Better Than A Coal Powered Garbage Can

Thursday, November 1st, 2007

This is a solar powered garbage can. Go ahead and mock it for a second. I know I did.

When I walked by this thingamadongus on the corner of Clark and Diversey I took a picture with the intention of mocking it for quite a bit longer than a second, but the more I think about it the more I think it’s actually a useful, well-designed device.

With the exception of the lady who shoved a whole pizza box out of her car window while parked in front of my apartment, I think we can all agree that litter is a bad thing. Non-solar-powered garbage cans do a pretty good job of accepting litter and holding it until it can be disposed of, thus keeping it off of our streets and babies, but they aren’t the greatest in high-traffic areas where garbage cans either turn into overflowing piles of refuse or need to be emptied several times a day.

This trash receptacle, known as Big Belly, uses solar power to run a compactor that allows it to store about 5 times as much as a normal trash can. I’ll leave it to city bean counters to decide whether or not its price tag (about 100 times the cost of a normal garbage can) is offset by the reduced labor cost (although I’m not sure how much I trust their decisions.)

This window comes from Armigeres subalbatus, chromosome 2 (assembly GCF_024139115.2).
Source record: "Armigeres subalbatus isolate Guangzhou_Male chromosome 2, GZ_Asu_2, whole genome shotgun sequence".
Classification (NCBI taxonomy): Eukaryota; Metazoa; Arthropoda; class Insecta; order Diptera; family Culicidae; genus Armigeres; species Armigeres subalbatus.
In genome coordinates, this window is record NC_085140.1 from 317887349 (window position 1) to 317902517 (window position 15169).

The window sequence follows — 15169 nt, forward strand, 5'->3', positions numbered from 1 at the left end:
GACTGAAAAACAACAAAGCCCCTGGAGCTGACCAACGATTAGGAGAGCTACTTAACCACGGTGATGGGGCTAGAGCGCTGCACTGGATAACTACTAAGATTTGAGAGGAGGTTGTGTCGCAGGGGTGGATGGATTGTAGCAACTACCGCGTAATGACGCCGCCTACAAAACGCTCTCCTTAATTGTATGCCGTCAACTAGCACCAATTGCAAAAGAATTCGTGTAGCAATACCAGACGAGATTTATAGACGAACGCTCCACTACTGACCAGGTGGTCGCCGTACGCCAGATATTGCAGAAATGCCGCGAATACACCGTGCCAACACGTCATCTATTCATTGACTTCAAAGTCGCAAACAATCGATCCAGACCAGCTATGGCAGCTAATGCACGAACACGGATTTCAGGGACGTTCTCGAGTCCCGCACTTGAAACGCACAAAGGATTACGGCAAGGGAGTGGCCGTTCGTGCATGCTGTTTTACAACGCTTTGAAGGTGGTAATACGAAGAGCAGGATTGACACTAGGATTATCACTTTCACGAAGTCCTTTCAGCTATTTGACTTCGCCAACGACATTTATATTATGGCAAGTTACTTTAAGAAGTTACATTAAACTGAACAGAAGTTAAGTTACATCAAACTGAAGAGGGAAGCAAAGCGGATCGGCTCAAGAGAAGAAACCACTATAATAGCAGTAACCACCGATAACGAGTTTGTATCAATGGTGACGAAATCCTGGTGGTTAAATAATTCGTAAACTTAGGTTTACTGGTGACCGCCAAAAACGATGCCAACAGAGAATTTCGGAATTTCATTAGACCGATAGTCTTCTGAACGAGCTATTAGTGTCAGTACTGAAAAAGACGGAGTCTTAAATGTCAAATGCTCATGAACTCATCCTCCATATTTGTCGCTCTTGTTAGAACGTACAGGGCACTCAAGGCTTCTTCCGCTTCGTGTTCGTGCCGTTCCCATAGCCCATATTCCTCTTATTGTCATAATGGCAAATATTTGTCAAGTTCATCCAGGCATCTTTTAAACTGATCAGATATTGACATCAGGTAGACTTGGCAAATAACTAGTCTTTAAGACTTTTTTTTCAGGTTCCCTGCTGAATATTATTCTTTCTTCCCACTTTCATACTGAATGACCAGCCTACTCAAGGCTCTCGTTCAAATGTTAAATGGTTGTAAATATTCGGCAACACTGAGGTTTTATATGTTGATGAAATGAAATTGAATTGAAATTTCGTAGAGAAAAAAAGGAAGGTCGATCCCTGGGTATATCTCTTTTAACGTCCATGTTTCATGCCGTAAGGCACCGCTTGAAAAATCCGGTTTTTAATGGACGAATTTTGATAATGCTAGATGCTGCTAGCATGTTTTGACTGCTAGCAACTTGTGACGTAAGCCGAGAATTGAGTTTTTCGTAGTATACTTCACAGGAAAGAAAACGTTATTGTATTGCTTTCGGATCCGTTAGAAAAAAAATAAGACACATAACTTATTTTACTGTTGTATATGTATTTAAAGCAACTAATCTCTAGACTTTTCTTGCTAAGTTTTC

I guess what seemed mock-worthy is the “Think Green!” sign on the side. Just because something is solar powered doesn’t mean that it is especially “green.” The Big Belly is no more energy efficient than an average 55 gallon drum that doesn’t doesn’t consume any power at all.

Just as the “reduce, reuse, recycle” credo establishes a hierarchy of environmentally beneficial waste management, energy management should also begins with reduction.  In other words, it makes a lot more sense to get an efficient refrigerator in your house than it does to put solar panels on your roof to power an inefficient one.

That said, I like these electric garbage cans.  Besides, you could make the argument that fewer pickups require fewer garbage trucks and thus less fuel, so maybe they are “thinking green” after all.

Post a Comment

NameE-MailWebsite